This week in our FreelanceFolder video we’re going to take a look at a very popular book in the business world — Outliers by Malcolm Gladwell. The book is currently number three on the New York Times Business Bestsellers list, and Gladwell is well known for producing excellent books, his two previous ones being The Tipping Point and Blink.
In this 5 minute book review we’re going to give you a quick summary of the book, we’ll discuss any and all of the interesting points we came across while reading it, and then we’re going to give you our impressions and a few actionable takeaways. Yes, it’s a lot to cover in 5 minutes, but just take a peek at the video and 5 minutes later you’ll be well versed about Outliers.
For those who would rather read a quick summary, we’ve typed out most of the review in the full article. Read on or watch the video to see more.
Outliers is a book about being successful — but it’s very unusual because it doesn’t discuss what you can do to be successful, it instead covers all of the things you can’t change that are responsible for success. Essentially, Gladwell spends the entire book investigating the environmental and circumstantial factors that influence a person’s success. He doesn’t talk about needing to be determined, or hardworking, or smart — he instead shows examples of how luck, random events, and opportunity have combined to make some people very successful where others are not.
Gladwell calls his book the “Story of Success”, and that’s a very apt description because the book is filled with stories and case studies of successful people. Istead of mentioning their personalities though, he explains all of the external factors that helped them succeed. Do you disagree that these external factors are a huge part of being successful? If so, read this book as Gladwell gives several hundred pages of information to show you jsut how important these opportunities and external situations can be.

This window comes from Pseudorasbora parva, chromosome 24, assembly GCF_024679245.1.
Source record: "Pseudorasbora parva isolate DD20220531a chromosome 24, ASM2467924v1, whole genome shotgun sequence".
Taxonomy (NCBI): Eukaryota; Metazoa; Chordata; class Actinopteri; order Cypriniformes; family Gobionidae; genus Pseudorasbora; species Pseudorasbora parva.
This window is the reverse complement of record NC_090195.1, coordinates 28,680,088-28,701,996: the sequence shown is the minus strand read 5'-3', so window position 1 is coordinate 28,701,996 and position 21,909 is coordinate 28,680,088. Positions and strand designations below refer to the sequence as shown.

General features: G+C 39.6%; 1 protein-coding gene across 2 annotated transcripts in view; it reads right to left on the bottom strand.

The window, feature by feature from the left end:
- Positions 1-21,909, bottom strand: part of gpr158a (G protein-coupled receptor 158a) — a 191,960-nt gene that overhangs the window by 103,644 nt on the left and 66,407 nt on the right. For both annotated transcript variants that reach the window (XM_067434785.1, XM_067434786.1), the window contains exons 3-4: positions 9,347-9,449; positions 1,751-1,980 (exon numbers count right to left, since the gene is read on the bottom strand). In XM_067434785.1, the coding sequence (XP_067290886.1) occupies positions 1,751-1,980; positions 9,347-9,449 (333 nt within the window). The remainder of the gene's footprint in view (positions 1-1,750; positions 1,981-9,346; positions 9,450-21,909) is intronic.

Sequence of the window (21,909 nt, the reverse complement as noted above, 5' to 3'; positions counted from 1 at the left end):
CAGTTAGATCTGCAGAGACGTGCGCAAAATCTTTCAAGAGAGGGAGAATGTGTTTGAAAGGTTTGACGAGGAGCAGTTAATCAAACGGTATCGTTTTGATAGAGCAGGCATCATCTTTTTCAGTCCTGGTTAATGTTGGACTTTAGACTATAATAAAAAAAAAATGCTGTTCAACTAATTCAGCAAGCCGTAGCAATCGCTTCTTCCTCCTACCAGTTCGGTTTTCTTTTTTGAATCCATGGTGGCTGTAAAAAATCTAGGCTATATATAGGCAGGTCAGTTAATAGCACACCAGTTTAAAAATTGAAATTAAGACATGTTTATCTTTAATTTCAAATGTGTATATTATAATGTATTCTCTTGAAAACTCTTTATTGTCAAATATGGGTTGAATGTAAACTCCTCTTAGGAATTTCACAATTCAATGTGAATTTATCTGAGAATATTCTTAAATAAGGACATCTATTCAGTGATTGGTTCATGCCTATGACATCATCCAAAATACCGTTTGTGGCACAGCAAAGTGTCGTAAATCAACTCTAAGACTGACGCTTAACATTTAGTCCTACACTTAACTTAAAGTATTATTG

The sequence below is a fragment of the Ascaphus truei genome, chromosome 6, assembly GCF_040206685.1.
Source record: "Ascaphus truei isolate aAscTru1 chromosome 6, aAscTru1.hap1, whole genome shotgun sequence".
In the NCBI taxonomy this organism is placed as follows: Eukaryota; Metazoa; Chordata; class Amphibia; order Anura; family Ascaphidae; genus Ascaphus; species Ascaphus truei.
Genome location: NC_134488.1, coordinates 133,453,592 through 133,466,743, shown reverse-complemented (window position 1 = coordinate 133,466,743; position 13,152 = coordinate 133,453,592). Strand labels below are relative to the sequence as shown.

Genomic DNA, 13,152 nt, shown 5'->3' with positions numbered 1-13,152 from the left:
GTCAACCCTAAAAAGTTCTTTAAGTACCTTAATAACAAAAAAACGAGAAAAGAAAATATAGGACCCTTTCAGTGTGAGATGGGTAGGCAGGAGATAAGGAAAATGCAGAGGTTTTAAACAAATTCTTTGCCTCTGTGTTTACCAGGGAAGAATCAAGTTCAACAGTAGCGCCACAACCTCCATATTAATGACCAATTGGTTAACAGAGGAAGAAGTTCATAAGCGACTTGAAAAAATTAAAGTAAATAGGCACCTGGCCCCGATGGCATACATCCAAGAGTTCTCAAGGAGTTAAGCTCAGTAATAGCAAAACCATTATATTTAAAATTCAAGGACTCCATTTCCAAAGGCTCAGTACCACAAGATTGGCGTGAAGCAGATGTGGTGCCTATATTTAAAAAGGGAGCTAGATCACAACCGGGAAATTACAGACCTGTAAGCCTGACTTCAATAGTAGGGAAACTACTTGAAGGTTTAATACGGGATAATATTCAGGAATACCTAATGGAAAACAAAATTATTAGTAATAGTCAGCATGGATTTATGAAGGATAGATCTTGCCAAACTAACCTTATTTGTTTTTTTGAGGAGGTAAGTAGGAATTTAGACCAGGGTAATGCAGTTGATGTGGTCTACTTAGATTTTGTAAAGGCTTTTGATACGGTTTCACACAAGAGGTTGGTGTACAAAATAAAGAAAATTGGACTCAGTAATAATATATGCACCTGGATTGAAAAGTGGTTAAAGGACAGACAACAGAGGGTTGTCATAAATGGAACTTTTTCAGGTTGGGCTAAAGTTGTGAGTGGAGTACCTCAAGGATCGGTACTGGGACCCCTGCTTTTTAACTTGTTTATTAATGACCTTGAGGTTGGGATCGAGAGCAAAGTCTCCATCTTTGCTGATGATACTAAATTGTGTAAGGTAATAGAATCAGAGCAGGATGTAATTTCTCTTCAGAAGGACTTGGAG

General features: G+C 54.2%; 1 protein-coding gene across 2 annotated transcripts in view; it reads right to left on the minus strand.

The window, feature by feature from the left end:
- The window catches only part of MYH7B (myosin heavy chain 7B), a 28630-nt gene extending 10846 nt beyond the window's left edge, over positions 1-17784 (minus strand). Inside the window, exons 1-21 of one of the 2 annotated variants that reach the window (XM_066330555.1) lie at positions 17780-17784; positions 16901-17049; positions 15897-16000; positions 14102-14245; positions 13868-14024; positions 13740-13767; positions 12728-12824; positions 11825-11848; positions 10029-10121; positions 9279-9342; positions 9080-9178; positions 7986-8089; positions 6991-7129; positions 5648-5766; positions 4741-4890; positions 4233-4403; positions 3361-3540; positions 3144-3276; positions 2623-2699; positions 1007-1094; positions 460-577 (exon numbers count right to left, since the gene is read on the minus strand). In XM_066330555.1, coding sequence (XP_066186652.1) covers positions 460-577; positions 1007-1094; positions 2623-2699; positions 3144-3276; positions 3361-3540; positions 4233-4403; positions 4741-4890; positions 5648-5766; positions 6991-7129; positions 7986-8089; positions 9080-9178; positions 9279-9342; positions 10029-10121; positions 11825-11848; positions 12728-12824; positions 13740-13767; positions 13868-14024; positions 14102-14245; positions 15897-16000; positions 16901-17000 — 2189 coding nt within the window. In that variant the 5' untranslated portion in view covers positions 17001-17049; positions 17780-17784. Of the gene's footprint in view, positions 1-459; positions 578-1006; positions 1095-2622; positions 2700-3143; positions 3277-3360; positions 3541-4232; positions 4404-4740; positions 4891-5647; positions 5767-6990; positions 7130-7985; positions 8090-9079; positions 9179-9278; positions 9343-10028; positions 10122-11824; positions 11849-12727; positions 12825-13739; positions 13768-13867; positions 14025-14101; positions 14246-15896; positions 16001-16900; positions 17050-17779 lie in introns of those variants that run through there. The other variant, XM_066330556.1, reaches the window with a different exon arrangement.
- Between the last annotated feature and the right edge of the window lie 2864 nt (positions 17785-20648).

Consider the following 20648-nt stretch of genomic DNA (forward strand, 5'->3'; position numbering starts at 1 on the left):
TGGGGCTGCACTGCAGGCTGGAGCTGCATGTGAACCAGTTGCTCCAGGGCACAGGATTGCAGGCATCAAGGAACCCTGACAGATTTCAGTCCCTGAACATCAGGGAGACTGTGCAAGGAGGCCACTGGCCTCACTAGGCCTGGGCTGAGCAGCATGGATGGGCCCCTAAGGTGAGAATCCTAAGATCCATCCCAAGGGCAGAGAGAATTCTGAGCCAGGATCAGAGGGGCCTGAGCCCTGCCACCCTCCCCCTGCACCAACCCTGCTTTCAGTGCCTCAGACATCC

The most interesting part about this book is the fact that it is entirely about things that are essentially unchangeable — and it can be very frustrating. As a business owner I like to read these books to find new ways to help myself become successful, and unfortunately one of the things I can’t do is to go back in time and change the situations and circumstances of my upbringing. I just can’t do it, and neither can you.
But, there are some ways that this book can be helpful — and for me personally the answer lies in changing the circumstances of my current life and future. One thing that Gladwell asserts strongly is the value of expertise, and specifically how it takes approximately 10,000 hours of doing something to become an expert. Many of the most successful people he studied were perfectly positioned so that they had their 10,000 hours of experience just at the right time to create a business from it. You or I may not have the timing perfectly correct, but it is interesting to think about what you want to become an expert in (if anything) and then consider the circumstances necessary to make that happen.